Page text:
GIGABYTE X570 Aorus Elite & X570 Aorus Elite WIFI

Sitting below the GIGABYTE X570 Aorus Pro duo is another pair of ATX models, the X570 Aorus Elite and X570 Aorus Elite WIFI. Both share the same PCB and core feature set which includes a 12+2 power delivery, two full-length PCIe 4.0 slots with support for two-way AMD CrossFire, and two PCIe 4.0 x4 M.2 slots. The only difference between the X570 Aorus Elite and X570 Aorus Elite WIFI is that the latter includes an Intel AX200 Wi-Fi 802.11ax wireless interface, but for a slightly higher cost.

On the boards aesthetic, GIGABYTE has gone with a subtle black and silver theme with black power delivery heatsinks, and a silver and black X570 chipset heatsink which includes a cooling fan. This model includes two full-length PCIe 4.0 slots with the top slot running at x16, and the bottom locked down to x4 which is handled directly by the X570 chipset. The GIGABYTE X570 Aorus Elite also has two PCIe 4.0 x1 slots, as well as two PCIe 4.0 x4 M.2 slots, with the top slot which comes with an M.2 heatsink. For users with SATA based drives, there is a total of six SATA ports with support for RAID 0, 1, and 10 arrays. The 12+2 phase power delivery is running from an ISL69138 PWM controller which is operating in 6+1; this model is one of just a handful to include one 8-pin 12 V ATX CPU power input for delivering power to the processor.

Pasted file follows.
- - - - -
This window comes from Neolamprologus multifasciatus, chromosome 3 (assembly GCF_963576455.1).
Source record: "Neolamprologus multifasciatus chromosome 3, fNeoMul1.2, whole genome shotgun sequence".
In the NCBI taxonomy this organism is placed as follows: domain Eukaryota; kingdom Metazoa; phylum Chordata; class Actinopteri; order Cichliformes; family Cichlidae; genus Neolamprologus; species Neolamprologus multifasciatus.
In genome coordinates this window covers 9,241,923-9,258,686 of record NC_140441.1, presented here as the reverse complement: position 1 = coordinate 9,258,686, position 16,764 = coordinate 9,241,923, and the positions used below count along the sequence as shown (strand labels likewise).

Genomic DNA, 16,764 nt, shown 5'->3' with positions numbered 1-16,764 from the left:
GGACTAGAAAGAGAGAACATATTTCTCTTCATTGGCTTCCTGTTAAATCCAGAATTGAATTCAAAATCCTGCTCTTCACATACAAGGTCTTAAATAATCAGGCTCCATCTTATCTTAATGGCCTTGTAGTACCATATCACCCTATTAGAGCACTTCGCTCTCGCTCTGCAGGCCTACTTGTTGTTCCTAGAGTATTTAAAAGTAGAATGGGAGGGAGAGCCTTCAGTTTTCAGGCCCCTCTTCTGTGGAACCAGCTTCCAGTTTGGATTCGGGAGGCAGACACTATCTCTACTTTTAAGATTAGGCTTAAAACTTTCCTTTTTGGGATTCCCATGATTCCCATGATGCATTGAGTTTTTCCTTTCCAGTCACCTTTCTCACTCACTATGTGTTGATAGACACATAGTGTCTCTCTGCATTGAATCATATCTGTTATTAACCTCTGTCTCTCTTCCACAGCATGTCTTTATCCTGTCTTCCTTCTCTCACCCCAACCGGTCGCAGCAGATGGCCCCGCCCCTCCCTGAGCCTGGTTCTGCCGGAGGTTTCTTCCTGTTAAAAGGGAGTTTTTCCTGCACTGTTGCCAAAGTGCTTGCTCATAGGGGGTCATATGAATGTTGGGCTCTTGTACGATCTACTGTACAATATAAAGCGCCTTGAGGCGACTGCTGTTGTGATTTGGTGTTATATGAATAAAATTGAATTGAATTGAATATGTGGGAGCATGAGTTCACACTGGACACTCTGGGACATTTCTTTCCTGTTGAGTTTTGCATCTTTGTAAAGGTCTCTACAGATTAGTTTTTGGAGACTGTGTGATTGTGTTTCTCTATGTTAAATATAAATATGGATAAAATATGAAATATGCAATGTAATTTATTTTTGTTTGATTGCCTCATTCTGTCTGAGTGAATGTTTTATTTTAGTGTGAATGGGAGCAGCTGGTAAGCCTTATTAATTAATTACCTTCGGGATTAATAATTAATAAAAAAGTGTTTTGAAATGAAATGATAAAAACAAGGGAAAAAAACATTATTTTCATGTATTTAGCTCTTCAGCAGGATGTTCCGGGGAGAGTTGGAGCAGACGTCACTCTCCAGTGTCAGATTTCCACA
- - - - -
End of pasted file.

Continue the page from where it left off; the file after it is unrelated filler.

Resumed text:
The rear panel of the X570 Aorus Elite includes two USB 3.1 G2 Type-A, four USB 3.1 G1 Type-A, and four USB 2.0 ports. There's no USB Type-C available on this model, but there is a single HDMI video output, as well as an Intel I211-AT Gigabit NIC controlled Ethernet port. The onboard audio which consists of five 3.5 mm audio jacks and S/PDIF optical output are driven by a Realtek ALC1200 HD audio codec. On the rear panel of the GIGABYTE X570 Aorus Elite WIFI is two antenna adapters for the Intel AX200 Wi-Fi 6 802.11ax wireless interface and also adds BT 5.0 connectivity to the board.

The GIGABYTE X570 Aorus Elite has an MSRP of $199, while the Wi-FI 6 enabled version comes in with an MSRP of $209; that's $10 extra for the same board with an Intel AX200 802.11ax wireless interface. Both models represent a good feature set for a reasonable price, and users looking for a gaming-themed model with a seemingly decent power delivery and two PCIe 4.0 x4 M.2 slots, both these models stake a good claim for good value.

GIGABYTE X570 Aorus Pro & X570 Aorus Pro WIFI GIGABYTE X570 I Aorus Pro WIFI
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  • cascadehealthcare - Tuesday, August 13, 2019 - link

    Authorized seller of thousands of top-quality medical products, supplies and equipment at a competitive price. We have online presence that serves the needs of Assisted Living Homes, Nursing Facilities, Hospitals, Government Agencies, Schools and Military Locations across the country. Cascade Healthcare Solutions was founded on the premise of helping our customers save money and making their buying experience as smooth as possible.